Media Insider: Good News for Drone Journalism, BuzzFeed to Launch Tasty App, Facebook Bets On Instant Articles

Welcome to Media Insider, PR Newswire’s round-up of media stories from the week.

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Photo by John Mills, used under CC BY 2.0.

Drone journalists get very good news — instant waivers

The FAA is making it much easier for journalists covering stories within five miles of big airports. According to Poynter, the agency will start Low Altitude Authorization and Notification Capability (LAANC) in select cities, which grants journalists “instant authorization” for drone flights in controlled airspace. The process for such waivers typically takes up to 90 days. Cincinnati, Phoenix, and Miami are the first big city airports that will provide LAANC. Fifty cities will be included by the end of the year.

ICYMI: We published a story on drone journalism late last year — it was predicted that as many as 600,000 commercial drones will fill the air in 2017.

BuzzFeed is developing an app for Tasty

BuzzFeed’s Tasty is coming to an app near you. It’s unclear when the app will launch, but the publication is asking users to select a tagline for the new app, reports Digiday. The app will contain recipes similar to what is featured on the online publication, in addition to side-by-side visuals and instructions, and a favorites list. Sources said BuzzFeed will announce the move next week.

More from BuzzFeed: The online publisher launched Reporting to You, a morning briefing, for the Amazon Echo and similar devices.

Facebook tries to prove Instant Articles beat mobile web

Facebook claims that its Instant Articles feature drives more referral traffic for publishers, and it’s teaming up with Nielsen to prove it. This week, Facebook launched an analytics comparison tool. It looks at referral traffic from a test group of people who see Instant Article versions of links, and a control group that sees mobile web versions, reports TechCrunch. Facebook says that over 25 percent more in the US and Canada click and read Instant Articles over mobile web. Publishers who have posted enough of both formats are receiving the tool first.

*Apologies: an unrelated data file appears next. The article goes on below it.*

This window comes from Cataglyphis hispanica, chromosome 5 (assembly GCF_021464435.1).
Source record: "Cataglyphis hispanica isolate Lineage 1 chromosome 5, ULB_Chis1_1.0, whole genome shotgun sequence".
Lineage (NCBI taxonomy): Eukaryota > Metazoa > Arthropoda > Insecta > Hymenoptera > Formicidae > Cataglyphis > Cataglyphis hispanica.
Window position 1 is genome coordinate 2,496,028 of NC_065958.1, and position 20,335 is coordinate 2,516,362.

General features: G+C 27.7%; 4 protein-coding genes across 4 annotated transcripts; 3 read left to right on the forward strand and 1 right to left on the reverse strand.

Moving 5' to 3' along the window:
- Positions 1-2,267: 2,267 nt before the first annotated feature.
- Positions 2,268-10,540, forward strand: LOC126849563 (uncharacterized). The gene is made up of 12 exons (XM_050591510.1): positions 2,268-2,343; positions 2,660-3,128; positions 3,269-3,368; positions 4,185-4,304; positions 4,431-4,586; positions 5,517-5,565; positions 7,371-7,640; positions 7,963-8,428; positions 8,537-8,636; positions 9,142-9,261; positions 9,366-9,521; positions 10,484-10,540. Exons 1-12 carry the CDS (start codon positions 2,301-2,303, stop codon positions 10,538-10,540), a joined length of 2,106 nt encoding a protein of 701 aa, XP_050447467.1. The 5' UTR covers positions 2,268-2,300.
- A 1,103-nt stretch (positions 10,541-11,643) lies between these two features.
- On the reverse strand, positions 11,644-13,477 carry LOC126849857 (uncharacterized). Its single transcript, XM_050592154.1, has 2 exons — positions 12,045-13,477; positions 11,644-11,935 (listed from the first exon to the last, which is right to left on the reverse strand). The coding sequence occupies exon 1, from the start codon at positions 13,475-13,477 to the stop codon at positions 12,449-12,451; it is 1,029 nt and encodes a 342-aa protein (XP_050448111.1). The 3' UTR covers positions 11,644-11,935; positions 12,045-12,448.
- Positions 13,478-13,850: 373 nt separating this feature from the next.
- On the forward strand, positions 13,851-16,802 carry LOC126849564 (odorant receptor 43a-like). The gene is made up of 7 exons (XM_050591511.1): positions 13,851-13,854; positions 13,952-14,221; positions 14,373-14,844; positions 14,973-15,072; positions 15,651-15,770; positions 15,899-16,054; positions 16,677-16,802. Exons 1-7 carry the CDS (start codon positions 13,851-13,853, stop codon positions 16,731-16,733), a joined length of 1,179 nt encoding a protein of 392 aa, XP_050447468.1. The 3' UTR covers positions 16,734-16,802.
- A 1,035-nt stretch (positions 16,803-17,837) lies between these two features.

Battle of the tech giants: Google introduces the feed, a personalized stream of news on iOS and Android.

When to trust a story that uses unnamed sources

FiveThirtyEight’s Perry Bacon, Jr., prepared a guide for readers to determine whether they should trust a story that uses unnamed sources. In part one of his two-part series, he bases his tips on his personal experiences and conversations with other journalists and political types. According to Bacon, readers can trust an article if: multiple sources add up; if a trusted source says something happened, verses saying something might happen; if the story contains in-depth information about its sources; the reporter or news organization has a good reputation and expertise for reporting on the subject; and if a spokesperson offers a vague or imprecise “denial.”

Related: People have trouble detecting fake images and identifying where they’ve been changed.

Reporter hailed a ‘patriot’ for defying White House by live-streaming press briefing

It’s no secret that reporters aren’t very fond of the new White House guidelines banning live audio and video coverage of press briefings. Pavlovic Today reporter Ksenija Pavlovic defied those rules on Wednesday, and streamed audio from a press briefing held by deputy White House press secretary Sarah Huckabee Sanders. HuffPost reports that it remains unclear whether she will face repercussions from the White House, but several Twitter users praised her for her “patriotism” and hope other reporters will follow her lead.

FYI: A Connecticut congressman wants legislation that demands the White House hold more regular on-camera press briefings.

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Tabresha B. Langham is a Customer Content Specialist with PR Newswire. She also is a social media junkie, foodie, music fiend and Auburn University Alumn (War Eagle!). Tune into her insights as a social curator at @PRNmedia, or follow @TabreshaL.

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